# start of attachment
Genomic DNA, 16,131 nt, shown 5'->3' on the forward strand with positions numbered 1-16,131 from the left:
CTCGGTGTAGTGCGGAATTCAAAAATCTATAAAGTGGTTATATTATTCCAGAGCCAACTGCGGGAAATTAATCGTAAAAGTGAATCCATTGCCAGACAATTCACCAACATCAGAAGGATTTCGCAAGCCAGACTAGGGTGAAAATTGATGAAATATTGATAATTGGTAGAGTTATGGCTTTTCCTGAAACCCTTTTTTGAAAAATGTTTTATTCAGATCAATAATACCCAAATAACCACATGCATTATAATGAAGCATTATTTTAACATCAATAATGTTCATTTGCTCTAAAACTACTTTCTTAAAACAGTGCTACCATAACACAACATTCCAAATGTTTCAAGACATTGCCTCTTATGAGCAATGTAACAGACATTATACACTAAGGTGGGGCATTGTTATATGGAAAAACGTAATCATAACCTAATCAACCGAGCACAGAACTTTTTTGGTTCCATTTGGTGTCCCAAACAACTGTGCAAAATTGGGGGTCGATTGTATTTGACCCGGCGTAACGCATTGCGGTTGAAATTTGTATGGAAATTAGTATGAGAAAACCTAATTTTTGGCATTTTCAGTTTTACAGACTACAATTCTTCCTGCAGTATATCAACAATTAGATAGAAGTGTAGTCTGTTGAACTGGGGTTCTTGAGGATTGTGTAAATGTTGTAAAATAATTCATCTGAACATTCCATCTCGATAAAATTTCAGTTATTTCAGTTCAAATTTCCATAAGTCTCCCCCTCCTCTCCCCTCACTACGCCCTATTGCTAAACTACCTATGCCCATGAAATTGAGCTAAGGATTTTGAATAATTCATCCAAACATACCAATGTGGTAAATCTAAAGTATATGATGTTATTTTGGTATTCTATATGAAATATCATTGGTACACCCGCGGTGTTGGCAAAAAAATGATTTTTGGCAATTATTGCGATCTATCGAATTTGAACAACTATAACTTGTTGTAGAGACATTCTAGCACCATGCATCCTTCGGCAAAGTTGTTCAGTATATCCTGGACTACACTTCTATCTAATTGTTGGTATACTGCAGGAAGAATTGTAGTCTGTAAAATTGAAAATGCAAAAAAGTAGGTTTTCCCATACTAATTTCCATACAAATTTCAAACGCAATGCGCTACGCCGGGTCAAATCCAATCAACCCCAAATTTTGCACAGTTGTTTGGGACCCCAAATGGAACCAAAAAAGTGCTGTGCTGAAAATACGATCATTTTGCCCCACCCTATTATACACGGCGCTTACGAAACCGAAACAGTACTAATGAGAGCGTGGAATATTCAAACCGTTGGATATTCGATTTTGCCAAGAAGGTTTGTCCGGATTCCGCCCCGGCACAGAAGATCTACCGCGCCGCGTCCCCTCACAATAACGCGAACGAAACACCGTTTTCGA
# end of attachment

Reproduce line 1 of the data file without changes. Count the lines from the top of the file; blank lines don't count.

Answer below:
Genomic DNA, 16,131 nt, shown 5'->3' on the forward strand with positions numbered 1-16,131 from the left: